Senate votes overwhelmingly to keep 2001 authorization for war on terror
The Senate voted overwhelmingly Wednesday to continue congressional authorization for the use of military force in the global fight against terror, turning back an effort by Sen. Rand Paul of Kentucky to repeal the 2001 measure.
Senators rejected the amendment 86-9 as they are debating a separate repeal of two authorizations of military force in Iraq. There is broad bipartisan support to withdraw that congressional approval granted in 1991 and 2002 for military strikes against Saddam Hussein's regime.
While those two authorizations are rarely used and focused on just one country, Iraq, the 2001 measure gave President George W. Bush broad authority for the invasion of Afghanistan and the fight against terrorism, approving force "against those nations, organizations, or persons" that planned or aided the Sept. 11, 2001, attacks on the United States.
Passed in September 2001, it is still used to this day to justify U.S. military action against terror groups — including al-Qaeda and its affiliates, such as ISIS and al-Shabab — that are deemed to be a threat against America.
The 2002 measure that launched the invasion of Iraq 20 years ago this week has been used much less frequently, and supporters of repealing it say it is vulnerable to abuse. The Senate last week advanced a bipartisan bill that would repeal that 2002 authorization for the use of military force. The war in Iraq was launched in March 2003 based off the Bush administration's faulty assessment that Saddem Hussein had weapons of mass destruction, and although Hussein's regime was toppled within weeks, fighting continued for years afterward and nearly 4,500 American service members were killed.
President Biden has said he supports that repeal.
Senators in both parties said they might be open to eventually replacing the 2001 authorization for the war on terror and narrowing its authority, but they argued that it should not be fully repealed. "We have not yet had that substantive discussion," said Senate Foreign Relations Committee Chairman Bob Menendez ahead of the amendment vote.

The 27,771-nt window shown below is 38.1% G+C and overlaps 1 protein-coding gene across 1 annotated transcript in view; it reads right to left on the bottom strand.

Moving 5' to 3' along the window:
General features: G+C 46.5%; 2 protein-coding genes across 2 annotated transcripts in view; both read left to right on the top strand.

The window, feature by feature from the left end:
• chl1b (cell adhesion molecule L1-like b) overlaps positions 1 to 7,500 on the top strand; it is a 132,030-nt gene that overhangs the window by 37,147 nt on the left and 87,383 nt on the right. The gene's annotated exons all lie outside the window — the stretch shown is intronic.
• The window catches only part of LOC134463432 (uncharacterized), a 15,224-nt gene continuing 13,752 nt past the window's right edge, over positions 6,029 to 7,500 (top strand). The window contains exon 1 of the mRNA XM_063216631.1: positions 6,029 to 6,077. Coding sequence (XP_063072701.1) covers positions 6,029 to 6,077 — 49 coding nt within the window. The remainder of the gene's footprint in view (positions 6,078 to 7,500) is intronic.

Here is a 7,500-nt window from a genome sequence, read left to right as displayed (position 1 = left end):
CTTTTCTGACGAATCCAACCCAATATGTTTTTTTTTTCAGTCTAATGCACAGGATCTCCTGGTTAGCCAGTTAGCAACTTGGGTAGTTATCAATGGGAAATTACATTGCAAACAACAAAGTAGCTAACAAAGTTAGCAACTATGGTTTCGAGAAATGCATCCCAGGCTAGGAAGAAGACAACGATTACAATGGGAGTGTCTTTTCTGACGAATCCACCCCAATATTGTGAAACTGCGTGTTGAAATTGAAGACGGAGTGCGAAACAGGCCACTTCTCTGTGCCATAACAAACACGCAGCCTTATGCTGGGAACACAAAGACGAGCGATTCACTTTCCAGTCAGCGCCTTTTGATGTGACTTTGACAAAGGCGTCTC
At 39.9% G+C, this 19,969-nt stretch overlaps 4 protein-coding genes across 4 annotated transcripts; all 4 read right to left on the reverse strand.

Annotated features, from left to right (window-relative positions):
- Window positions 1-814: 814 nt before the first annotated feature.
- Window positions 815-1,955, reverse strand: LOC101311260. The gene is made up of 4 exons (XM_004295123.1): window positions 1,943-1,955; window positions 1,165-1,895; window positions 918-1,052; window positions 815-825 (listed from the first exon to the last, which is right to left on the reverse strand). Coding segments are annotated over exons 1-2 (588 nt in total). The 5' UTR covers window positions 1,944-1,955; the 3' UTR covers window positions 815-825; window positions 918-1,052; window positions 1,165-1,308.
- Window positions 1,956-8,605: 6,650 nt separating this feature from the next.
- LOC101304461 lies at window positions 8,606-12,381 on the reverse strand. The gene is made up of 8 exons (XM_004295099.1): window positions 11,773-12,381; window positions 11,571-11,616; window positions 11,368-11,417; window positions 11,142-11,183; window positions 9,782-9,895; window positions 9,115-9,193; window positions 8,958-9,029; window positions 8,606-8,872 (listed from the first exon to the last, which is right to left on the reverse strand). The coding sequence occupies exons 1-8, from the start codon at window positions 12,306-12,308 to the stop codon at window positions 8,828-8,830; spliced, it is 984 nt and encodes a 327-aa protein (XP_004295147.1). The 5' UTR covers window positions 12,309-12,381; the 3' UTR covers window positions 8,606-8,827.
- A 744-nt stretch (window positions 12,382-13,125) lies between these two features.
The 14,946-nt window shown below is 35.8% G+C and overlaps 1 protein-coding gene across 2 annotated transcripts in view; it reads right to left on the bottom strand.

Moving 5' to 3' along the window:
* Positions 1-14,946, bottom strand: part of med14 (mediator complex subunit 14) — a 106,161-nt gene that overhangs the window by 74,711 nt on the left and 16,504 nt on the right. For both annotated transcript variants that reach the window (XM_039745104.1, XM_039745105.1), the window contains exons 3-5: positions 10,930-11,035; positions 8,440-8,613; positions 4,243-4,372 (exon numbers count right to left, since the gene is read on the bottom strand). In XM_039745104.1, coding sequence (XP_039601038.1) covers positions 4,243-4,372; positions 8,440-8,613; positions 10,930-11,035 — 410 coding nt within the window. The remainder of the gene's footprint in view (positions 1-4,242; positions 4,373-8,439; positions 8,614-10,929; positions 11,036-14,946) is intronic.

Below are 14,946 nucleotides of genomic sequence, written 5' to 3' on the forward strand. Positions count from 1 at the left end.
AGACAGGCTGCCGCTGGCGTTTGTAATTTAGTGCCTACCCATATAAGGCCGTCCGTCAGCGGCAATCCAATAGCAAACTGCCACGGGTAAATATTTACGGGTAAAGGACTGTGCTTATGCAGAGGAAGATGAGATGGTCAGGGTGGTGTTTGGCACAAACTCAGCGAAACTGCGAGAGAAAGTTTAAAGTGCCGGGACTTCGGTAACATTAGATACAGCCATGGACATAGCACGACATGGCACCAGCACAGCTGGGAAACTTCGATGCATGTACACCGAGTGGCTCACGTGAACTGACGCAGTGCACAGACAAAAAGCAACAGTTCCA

Paul said that by repealing only the Iraq authorizations, Congress is "missing the point" since Hussein's regime no longer exists. By leaving the 2001 measure in place, Congress is keeping the authorization that approves "war everywhere, all the time," he said.
The Senate is expected to vote next week to repeal the two Iraq measures. In a test vote this week, 19 Republicans voted with Democrats to move forward on the legislation.
It's unclear whether leaders in the Republican-controlled House will bring the bill up for a vote, even if it passes the Senate. Forty-nine House Republicans supported the legislation repealing the Iraq authorities when then-majority Democrats held a vote two years ago, but current House Speaker Kevin McCarthy, opposed it then.
McCarthy signaled this week that he is open to supporting the measure, but it's unclear whether House Republicans will move the Senate bill without any changes. House Foreign Affairs Committee Chairman Michael McCaul, R-Texas, said he is interested in replacing the two Iraq authorizations instead of just repealing them, a move that is unlikely to have support in the Senate.
McCaul met with Senate Majority Leader Chuck Schumer on Wednesday on the authorizations of military force and other issues.
"I'm going to be for replacement," he said coming out of that meeting. "I'll see what the leadership does."
Sen. Tim Kaine, the lead Democratic author of the Senate bill to repeal the Iraq authorizations, said he believes bipartisan support in the House could move votes. Noting McCarthy's new openness, he said he views the House as "getting better and better every day" on the issue.
Kaine and Sen. Todd Young, the Indiana Republican who is also leading the push, have argued that repeal will help the United States' strategic partnership with Iraq.
"That relationship I think is not lost on some of the members who were now willing to vote for repeal," Kaine said.
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